In these seventeen essays (and one short story) the 2011 Man Booker Prize winner examines British, French and American writers who have meant most to him, as well as the cross-currents and overlappings of their different cultures. From the deceptiveness of Penelope Fitzgerald to the directness of Hemingway, from Kipling's view of France to the French view of Kipling, from the many translations of Madame Bovary to the fabulations of Ford Madox Ford, from the National Treasure Status of George Orwell to the despair of Michel Houellebecq, Julian Barnes considers what fiction is, and what it can do. As he writes in his preface, 'Novels tell us the most truth about life: what it is, how we live it, what it might be for, how we enjoy and value it, and how we lose it.'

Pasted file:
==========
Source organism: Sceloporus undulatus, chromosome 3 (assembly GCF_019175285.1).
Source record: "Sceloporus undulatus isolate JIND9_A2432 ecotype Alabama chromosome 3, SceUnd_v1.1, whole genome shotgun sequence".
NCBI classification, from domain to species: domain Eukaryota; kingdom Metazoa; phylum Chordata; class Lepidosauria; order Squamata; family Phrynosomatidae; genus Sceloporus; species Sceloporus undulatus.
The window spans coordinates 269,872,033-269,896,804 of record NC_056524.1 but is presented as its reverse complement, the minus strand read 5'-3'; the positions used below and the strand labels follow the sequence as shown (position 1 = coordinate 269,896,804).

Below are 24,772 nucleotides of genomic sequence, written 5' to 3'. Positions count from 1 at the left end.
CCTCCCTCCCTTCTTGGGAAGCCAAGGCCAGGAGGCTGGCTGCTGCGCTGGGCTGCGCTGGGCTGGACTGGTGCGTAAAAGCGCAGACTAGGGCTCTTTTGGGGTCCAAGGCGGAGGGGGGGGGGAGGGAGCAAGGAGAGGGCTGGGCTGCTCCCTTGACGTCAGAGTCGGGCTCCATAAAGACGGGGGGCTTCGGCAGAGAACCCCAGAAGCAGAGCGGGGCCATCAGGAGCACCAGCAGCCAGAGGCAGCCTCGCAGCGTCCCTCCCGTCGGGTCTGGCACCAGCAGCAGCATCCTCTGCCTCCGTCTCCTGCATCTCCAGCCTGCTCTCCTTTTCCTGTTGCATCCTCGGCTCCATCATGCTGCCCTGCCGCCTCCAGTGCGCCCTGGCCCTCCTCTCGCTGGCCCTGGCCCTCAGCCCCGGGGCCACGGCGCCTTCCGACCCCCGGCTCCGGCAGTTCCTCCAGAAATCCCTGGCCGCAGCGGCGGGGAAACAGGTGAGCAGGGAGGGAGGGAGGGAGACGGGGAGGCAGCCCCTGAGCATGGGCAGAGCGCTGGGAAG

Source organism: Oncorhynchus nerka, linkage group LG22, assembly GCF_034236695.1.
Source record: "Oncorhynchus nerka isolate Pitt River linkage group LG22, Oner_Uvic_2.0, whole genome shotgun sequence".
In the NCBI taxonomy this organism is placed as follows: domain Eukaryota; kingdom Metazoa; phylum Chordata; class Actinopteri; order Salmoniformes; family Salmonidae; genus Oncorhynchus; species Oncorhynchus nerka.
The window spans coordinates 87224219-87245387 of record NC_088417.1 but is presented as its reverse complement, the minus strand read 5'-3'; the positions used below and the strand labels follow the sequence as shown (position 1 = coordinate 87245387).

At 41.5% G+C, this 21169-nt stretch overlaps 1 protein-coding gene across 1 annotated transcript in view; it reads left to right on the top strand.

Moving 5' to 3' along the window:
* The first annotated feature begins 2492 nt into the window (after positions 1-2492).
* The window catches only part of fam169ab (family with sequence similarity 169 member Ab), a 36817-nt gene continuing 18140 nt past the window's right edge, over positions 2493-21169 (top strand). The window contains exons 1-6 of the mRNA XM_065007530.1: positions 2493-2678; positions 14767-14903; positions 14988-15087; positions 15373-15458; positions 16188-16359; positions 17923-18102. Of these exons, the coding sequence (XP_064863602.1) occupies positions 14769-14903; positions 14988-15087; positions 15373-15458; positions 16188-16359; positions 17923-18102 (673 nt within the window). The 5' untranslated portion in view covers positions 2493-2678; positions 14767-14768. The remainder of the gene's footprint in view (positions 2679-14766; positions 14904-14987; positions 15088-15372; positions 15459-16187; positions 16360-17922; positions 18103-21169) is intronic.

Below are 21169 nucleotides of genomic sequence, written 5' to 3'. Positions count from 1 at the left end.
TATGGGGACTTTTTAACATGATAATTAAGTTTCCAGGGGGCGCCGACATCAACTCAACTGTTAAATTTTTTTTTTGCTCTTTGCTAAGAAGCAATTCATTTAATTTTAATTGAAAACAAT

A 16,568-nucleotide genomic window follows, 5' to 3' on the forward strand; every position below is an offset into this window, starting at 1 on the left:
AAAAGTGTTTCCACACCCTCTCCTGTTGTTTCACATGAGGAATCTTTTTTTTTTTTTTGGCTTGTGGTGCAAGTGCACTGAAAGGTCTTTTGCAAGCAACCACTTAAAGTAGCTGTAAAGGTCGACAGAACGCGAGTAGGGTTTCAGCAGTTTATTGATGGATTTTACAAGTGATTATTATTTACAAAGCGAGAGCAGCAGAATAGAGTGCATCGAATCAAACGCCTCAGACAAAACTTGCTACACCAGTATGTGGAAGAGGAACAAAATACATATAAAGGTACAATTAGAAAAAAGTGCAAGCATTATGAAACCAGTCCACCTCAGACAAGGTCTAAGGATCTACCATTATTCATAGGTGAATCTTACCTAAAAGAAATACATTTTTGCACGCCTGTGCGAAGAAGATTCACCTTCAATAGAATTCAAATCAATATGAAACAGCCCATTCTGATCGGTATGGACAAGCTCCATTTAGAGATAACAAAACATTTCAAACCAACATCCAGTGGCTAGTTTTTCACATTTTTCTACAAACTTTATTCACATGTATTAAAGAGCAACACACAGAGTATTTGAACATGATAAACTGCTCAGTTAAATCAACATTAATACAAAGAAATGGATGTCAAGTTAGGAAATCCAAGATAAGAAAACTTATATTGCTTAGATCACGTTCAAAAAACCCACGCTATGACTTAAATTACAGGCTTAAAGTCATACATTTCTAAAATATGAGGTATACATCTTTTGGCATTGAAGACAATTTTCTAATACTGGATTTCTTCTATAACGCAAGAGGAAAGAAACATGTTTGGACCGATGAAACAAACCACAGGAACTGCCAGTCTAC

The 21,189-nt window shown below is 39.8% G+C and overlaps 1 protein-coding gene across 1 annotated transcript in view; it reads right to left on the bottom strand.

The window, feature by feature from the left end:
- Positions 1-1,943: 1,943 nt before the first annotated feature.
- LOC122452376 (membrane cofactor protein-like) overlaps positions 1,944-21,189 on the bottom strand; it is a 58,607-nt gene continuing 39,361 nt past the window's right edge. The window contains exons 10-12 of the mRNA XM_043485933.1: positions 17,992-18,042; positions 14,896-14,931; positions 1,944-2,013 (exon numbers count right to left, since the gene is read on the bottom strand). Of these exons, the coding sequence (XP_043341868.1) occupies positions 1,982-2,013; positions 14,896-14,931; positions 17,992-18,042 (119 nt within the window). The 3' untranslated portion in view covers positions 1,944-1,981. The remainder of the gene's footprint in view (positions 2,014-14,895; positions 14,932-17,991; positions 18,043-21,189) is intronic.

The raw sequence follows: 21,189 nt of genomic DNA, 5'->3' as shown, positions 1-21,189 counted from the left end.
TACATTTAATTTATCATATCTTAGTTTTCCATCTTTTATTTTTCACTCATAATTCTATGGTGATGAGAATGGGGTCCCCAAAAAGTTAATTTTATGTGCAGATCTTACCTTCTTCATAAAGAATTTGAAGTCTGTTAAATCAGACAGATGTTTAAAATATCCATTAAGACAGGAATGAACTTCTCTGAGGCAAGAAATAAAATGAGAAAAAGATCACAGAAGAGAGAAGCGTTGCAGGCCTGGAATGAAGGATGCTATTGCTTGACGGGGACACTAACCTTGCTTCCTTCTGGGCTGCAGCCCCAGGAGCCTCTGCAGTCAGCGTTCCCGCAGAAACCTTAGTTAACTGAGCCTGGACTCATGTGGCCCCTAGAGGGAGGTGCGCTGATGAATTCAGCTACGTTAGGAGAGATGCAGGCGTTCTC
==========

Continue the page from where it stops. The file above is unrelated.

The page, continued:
When his Letters from London came out in 1995, the Financial Times called him 'our best essayist'. This wise and deft collection confirms that judgment.
Julian Barnes is the author of twelve novels, including The Sense of an Ending, which won the 2011 Man Booker Prize for Fiction. He has also written three books of short stories, four collections of essays and two books of non-fiction, Nothing to be Frightened Of and the Sunday Times number one bestseller Levels of Life. In 2017 he was awarded the Legion d'honneur.